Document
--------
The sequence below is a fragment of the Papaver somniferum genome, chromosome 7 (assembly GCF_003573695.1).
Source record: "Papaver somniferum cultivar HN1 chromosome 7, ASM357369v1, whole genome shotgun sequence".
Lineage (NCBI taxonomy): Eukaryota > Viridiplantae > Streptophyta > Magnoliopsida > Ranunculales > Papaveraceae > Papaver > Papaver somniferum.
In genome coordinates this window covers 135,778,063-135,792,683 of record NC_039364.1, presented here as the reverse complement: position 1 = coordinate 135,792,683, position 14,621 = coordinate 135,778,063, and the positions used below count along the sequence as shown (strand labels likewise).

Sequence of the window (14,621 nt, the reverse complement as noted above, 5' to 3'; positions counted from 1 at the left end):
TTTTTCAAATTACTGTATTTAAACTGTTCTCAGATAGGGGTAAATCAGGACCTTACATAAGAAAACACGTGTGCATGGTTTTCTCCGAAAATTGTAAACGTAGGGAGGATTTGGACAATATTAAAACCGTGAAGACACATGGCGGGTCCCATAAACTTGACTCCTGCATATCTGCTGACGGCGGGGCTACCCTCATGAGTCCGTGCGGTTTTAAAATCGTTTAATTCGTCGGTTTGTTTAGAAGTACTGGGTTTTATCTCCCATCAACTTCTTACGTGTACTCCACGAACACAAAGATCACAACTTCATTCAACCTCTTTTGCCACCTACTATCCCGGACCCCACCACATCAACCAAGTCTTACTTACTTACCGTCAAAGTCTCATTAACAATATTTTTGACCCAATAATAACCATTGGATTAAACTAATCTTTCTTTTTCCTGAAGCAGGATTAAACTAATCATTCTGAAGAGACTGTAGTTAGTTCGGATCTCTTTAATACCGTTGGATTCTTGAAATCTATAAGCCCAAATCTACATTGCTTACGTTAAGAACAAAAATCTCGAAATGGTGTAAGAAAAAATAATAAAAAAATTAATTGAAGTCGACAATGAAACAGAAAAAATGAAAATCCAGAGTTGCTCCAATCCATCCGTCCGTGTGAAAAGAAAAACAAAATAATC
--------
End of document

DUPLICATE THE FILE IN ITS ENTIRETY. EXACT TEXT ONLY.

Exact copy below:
The sequence below is a fragment of the Papaver somniferum genome, chromosome 7 (assembly GCF_003573695.1).
Source record: "Papaver somniferum cultivar HN1 chromosome 7, ASM357369v1, whole genome shotgun sequence".
Lineage (NCBI taxonomy): Eukaryota > Viridiplantae > Streptophyta > Magnoliopsida > Ranunculales > Papaveraceae > Papaver > Papaver somniferum.
In genome coordinates this window covers 135,778,063-135,792,683 of record NC_039364.1, presented here as the reverse complement: position 1 = coordinate 135,792,683, position 14,621 = coordinate 135,778,063, and the positions used below count along the sequence as shown (strand labels likewise).

Sequence of the window (14,621 nt, the reverse complement as noted above, 5' to 3'; positions counted from 1 at the left end):
TTTTTCAAATTACTGTATTTAAACTGTTCTCAGATAGGGGTAAATCAGGACCTTACATAAGAAAACACGTGTGCATGGTTTTCTCCGAAAATTGTAAACGTAGGGAGGATTTGGACAATATTAAAACCGTGAAGACACATGGCGGGTCCCATAAACTTGACTCCTGCATATCTGCTGACGGCGGGGCTACCCTCATGAGTCCGTGCGGTTTTAAAATCGTTTAATTCGTCGGTTTGTTTAGAAGTACTGGGTTTTATCTCCCATCAACTTCTTACGTGTACTCCACGAACACAAAGATCACAACTTCATTCAACCTCTTTTGCCACCTACTATCCCGGACCCCACCACATCAACCAAGTCTTACTTACTTACCGTCAAAGTCTCATTAACAATATTTTTGACCCAATAATAACCATTGGATTAAACTAATCTTTCTTTTTCCTGAAGCAGGATTAAACTAATCATTCTGAAGAGACTGTAGTTAGTTCGGATCTCTTTAATACCGTTGGATTCTTGAAATCTATAAGCCCAAATCTACATTGCTTACGTTAAGAACAAAAATCTCGAAATGGTGTAAGAAAAAATAATAAAAAAATTAATTGAAGTCGACAATGAAACAGAAAAAATGAAAATCCAGAGTTGCTCCAATCCATCCGTCCGTGTGAAAAGAAAAACAAAATAATC